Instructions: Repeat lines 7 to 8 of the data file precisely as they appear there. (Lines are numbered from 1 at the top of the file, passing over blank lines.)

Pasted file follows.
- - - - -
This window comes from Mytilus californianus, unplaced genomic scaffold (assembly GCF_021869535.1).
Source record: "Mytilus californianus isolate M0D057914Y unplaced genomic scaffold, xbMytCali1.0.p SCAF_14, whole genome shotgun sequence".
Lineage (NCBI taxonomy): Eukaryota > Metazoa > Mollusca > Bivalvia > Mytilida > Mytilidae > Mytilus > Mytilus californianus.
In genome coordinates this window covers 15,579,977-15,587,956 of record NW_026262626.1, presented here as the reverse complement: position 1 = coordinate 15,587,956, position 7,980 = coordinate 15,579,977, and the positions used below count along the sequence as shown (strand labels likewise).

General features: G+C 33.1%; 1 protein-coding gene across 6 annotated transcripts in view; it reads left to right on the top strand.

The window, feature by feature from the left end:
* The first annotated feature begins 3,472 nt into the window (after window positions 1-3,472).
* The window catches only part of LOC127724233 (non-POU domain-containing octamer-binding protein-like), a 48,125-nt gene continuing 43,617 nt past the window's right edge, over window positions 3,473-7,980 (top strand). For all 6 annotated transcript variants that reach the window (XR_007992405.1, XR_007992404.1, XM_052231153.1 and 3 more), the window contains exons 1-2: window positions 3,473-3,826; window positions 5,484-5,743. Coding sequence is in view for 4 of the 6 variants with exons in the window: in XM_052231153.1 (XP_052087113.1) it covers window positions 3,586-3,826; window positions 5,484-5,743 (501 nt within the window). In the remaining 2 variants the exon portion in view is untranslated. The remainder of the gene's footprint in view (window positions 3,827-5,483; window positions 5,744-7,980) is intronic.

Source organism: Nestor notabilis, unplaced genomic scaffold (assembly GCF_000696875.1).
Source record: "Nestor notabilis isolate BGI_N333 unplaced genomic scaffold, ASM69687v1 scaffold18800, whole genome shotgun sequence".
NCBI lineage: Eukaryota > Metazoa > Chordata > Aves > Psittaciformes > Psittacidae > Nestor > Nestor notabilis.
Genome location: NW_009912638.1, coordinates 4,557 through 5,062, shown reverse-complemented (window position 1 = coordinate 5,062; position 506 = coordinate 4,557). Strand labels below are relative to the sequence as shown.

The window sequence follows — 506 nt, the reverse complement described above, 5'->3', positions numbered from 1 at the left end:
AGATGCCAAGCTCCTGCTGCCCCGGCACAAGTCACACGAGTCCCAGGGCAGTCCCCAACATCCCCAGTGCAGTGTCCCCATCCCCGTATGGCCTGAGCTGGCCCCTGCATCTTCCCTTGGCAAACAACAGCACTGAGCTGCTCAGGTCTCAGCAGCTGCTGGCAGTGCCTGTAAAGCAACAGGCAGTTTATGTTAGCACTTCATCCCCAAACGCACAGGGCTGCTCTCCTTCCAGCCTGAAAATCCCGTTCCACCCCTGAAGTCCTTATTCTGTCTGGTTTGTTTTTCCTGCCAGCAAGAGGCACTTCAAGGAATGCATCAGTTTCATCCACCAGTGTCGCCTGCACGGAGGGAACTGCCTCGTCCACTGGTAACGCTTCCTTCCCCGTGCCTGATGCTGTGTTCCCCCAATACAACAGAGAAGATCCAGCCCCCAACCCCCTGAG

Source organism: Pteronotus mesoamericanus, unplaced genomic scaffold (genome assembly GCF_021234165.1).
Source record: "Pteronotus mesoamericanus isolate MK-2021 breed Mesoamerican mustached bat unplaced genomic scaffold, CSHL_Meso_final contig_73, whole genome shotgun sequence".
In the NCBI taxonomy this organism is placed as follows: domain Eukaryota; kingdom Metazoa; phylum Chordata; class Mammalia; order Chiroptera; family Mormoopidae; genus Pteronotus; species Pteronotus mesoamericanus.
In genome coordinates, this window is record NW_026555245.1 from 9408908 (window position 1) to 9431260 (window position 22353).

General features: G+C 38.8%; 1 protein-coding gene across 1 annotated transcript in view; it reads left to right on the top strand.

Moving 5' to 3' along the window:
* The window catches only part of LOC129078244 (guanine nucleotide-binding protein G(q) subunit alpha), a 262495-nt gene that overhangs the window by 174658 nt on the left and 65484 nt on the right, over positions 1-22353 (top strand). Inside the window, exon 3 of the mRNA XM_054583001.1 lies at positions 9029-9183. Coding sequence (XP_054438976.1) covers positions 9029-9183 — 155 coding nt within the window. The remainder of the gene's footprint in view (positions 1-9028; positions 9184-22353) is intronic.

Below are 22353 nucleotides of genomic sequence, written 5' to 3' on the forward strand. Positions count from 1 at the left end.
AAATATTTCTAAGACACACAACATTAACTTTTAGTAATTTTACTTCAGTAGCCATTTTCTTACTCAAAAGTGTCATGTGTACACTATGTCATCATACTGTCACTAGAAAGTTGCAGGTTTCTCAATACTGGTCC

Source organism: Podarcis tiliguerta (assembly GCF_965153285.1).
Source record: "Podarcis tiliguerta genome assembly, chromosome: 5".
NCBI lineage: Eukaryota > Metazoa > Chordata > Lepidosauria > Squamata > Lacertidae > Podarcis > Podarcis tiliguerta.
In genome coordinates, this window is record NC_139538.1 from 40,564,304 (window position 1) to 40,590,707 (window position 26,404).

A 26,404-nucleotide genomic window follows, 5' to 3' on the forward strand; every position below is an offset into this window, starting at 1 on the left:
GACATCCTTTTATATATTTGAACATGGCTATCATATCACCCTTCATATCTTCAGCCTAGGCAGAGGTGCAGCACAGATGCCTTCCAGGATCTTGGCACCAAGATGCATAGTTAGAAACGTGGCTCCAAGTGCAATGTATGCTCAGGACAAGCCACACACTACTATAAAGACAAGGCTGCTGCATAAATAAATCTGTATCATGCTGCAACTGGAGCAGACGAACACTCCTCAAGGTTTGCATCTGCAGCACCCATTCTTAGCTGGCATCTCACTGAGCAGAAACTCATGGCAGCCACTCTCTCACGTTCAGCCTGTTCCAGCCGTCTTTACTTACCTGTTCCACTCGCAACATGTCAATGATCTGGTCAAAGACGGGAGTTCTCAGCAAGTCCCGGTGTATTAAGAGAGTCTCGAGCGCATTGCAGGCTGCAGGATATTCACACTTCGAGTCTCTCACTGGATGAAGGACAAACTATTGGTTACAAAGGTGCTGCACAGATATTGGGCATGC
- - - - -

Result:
* The first annotated feature begins 3,472 nt into the window (after window positions 1-3,472).
* The window catches only part of LOC127724233 (non-POU domain-containing octamer-binding protein-like), a 48,125-nt gene continuing 43,617 nt past the window's right edge, over window positions 3,473-7,980 (top strand). For all 6 annotated transcript variants that reach the window (XR_007992405.1, XR_007992404.1, XM_052231153.1 and 3 more), the window contains exons 1-2: window positions 3,473-3,826; window positions 5,484-5,743. Coding sequence is in view for 4 of the 6 variants with exons in the window: in XM_052231153.1 (XP_052087113.1) it covers window positions 3,586-3,826; window positions 5,484-5,743 (501 nt within the window). In the remaining 2 variants the exon portion in view is untranslated. The remainder of the gene's footprint in view (window positions 3,827-5,483; window positions 5,744-7,980) is intronic.